The** subtraction basic facts** are those that are the **“reversals” of the one-digit + one-digit addition facts**. Ideally students are working on the subtraction facts right along with the addition ones, making the connection between the two operations of addition and subtraction. They are intimately linked. As with addition, we want children using **efficient, mental strategies** rather than counting on fingers, tapping with a pencil, or other such inefficient methods.

First and foremost the **“think addition”** strategy is useful. Thus if a child is faced with the fact 9 – 5 = ?, he can use addition and think ” 5 + ? = 9. This fact is easily visualized on a ten frame card (the nine card has a row of 5 dots and a row of 4) and thus the child has a way of actually figuring out the fact from things he already knows. Most of the subtraction facts which begin with a number 10 or less can be solved by visualizing an appropriate ten-frame cards or using a “think addition” approach.

**The 36 “Hard” Subtraction Facts**

Facts with a minuend (start number) that is greater than 10 are generally harder for children. For some of these (such as 12 – 6) think addition is appropriate.

Several other strategies can be developed with children: bridging to 10 with adding; bridging to 10 with subtraction; and subtracting from the (place value) “ten”. All of these rely on the number 10 as a reference point, combined with the whole-part-part relationship.

The relationship between addition and subtraction is important in bridging to 10 wiht adding. A child faced with 16 – 7 = ? can think 7 + ? = 16. By visualizing (either on a 10-frame or a **blank number line***) a jump of 3 to get to ten, realizing there is still a jump of 6 to get to 16, putting those together results in a “large jump” of 9, the difference. This can be practiced with children recording the first jump so as not to forget it. This works particularly well with +7, +8, and +9. ** **(*** **Using a blank number line is important. If a regular, marked number line is used, students will generally count.)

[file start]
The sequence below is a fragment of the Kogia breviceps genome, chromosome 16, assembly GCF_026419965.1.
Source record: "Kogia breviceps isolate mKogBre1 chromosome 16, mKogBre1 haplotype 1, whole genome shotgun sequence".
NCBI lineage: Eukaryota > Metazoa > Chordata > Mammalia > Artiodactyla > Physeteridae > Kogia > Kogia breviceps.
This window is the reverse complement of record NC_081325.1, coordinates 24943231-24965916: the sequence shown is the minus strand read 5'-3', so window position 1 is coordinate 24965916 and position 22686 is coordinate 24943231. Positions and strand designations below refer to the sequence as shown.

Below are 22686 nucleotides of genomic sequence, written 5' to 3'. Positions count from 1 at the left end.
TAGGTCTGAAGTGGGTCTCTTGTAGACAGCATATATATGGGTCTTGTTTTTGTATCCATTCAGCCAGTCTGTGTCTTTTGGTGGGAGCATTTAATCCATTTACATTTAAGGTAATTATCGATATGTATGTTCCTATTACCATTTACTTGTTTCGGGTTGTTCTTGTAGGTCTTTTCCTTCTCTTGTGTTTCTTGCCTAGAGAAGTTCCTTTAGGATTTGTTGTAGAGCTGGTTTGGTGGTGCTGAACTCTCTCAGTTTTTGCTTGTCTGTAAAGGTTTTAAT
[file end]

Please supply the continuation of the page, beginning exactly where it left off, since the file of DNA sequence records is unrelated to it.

**Bridging to 10 with subtraction** is done in a similar fashion. It truly is “take away” and not think addition. The anchor of 10 is again used, this time the student begins (using the above question) at 16, jumps down 6 to ten, and then goes three more to get to 7. The part of 6 and 3 are put together for the actual difference.

**Subtracting from the “ten”** is also a true “take away”. In this case the student considers the minuend in its base 10 components (e.g., 16 is 10 + 6, then takes the amount away fully from the 10. The remainder is combined back with the ones value that was totally untouched.

Please note that some students will be comfortable with a particular strategy such as think addition and use it exclusively. Others may have use different strategies for different questions. Both are fine, as long as the strategies being used are based in logically reasoning. Counting as a strategy is not efficient and should be discouraged.

Mathematically yours, Carollee